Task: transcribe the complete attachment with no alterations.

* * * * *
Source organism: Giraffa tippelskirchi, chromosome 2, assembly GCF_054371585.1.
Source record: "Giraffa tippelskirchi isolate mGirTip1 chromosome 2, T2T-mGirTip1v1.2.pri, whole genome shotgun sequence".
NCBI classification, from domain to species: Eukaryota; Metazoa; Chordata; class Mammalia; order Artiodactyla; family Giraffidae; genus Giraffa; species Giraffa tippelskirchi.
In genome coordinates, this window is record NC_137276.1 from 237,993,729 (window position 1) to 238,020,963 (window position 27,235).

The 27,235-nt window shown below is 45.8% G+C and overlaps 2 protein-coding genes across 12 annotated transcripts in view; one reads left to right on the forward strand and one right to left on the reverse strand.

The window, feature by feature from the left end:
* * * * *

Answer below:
Source organism: Giraffa tippelskirchi, chromosome 2, assembly GCF_054371585.1.
Source record: "Giraffa tippelskirchi isolate mGirTip1 chromosome 2, T2T-mGirTip1v1.2.pri, whole genome shotgun sequence".
NCBI classification, from domain to species: Eukaryota; Metazoa; Chordata; class Mammalia; order Artiodactyla; family Giraffidae; genus Giraffa; species Giraffa tippelskirchi.
In genome coordinates, this window is record NC_137276.1 from 237,993,729 (window position 1) to 238,020,963 (window position 27,235).

The 27,235-nt window shown below is 45.8% G+C and overlaps 2 protein-coding genes across 12 annotated transcripts in view; one reads left to right on the forward strand and one right to left on the reverse strand.

The window, feature by feature from the left end: